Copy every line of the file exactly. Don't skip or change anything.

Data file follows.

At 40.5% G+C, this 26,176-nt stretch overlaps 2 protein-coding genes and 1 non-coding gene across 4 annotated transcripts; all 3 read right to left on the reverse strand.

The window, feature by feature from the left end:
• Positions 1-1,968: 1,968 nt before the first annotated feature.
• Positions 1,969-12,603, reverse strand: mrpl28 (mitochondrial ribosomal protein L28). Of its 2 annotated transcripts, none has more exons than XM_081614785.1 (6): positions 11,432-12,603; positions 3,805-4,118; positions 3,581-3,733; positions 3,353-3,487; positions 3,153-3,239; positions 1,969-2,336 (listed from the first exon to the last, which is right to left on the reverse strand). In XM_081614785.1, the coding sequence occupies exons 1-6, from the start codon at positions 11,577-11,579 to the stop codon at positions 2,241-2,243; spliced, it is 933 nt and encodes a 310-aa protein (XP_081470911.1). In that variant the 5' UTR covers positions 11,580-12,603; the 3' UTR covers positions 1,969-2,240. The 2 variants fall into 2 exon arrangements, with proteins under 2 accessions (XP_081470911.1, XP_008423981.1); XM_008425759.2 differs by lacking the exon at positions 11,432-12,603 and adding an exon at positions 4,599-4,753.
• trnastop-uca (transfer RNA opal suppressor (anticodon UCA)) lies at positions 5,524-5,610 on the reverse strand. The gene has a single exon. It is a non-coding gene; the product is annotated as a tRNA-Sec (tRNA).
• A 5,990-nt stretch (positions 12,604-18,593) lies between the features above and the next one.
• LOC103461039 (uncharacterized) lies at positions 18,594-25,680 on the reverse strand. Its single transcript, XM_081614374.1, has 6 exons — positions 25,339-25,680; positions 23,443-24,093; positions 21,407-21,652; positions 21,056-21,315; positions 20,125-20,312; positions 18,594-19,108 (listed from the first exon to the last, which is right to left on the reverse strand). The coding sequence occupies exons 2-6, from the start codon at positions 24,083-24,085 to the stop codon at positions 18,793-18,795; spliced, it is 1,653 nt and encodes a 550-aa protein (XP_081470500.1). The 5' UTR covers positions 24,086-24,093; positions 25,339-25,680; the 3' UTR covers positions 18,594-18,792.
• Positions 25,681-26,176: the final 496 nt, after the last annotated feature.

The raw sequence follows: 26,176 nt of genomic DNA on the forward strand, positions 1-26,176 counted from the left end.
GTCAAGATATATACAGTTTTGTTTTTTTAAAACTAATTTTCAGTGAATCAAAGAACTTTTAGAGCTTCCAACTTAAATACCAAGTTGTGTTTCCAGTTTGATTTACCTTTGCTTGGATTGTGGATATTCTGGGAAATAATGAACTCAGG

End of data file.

At 40.5% G+C, this 26,176-nt stretch overlaps 2 protein-coding genes and 1 non-coding gene across 4 annotated transcripts; all 3 read right to left on the reverse strand.

The window, feature by feature from the left end:
• Positions 1-1,968: 1,968 nt before the first annotated feature.
• Positions 1,969-12,603, reverse strand: mrpl28 (mitochondrial ribosomal protein L28). Of its 2 annotated transcripts, none has more exons than XM_081614785.1 (6): positions 11,432-12,603; positions 3,805-4,118; positions 3,581-3,733; positions 3,353-3,487; positions 3,153-3,239; positions 1,969-2,336 (listed from the first exon to the last, which is right to left on the reverse strand). In XM_081614785.1, the coding sequence occupies exons 1-6, from the start codon at positions 11,577-11,579 to the stop codon at positions 2,241-2,243; spliced, it is 933 nt and encodes a 310-aa protein (XP_081470911.1). In that variant the 5' UTR covers positions 11,580-12,603; the 3' UTR covers positions 1,969-2,240. The 2 variants fall into 2 exon arrangements, with proteins under 2 accessions (XP_081470911.1, XP_008423981.1); XM_008425759.2 differs by lacking the exon at positions 11,432-12,603 and adding an exon at positions 4,599-4,753.
• trnastop-uca (transfer RNA opal suppressor (anticodon UCA)) lies at positions 5,524-5,610 on the reverse strand. The gene has a single exon. It is a non-coding gene; the product is annotated as a tRNA-Sec (tRNA).
• A 5,990-nt stretch (positions 12,604-18,593) lies between the features above and the next one.
• LOC103461039 (uncharacterized) lies at positions 18,594-25,680 on the reverse strand. Its single transcript, XM_081614374.1, has 6 exons — positions 25,339-25,680; positions 23,443-24,093; positions 21,407-21,652; positions 21,056-21,315; positions 20,125-20,312; positions 18,594-19,108 (listed from the first exon to the last, which is right to left on the reverse strand). The coding sequence occupies exons 2-6, from the start codon at positions 24,083-24,085 to the stop codon at positions 18,793-18,795; spliced, it is 1,653 nt and encodes a 550-aa protein (XP_081470500.1). The 5' UTR covers positions 24,086-24,093; positions 25,339-25,680; the 3' UTR covers positions 18,594-18,792.
• Positions 25,681-26,176: the final 496 nt, after the last annotated feature.

The raw sequence follows: 26,176 nt of genomic DNA on the forward strand, positions 1-26,176 counted from the left end.
GTCAAGATATATACAGTTTTGTTTTTTTAAAACTAATTTTCAGTGAATCAAAGAACTTTTAGAGCTTCCAACTTAAATACCAAGTTGTGTTTCCAGTTTGATTTACCTTTGCTTGGATTGTGGATATTCTGGGAAATAATGAACTCAGG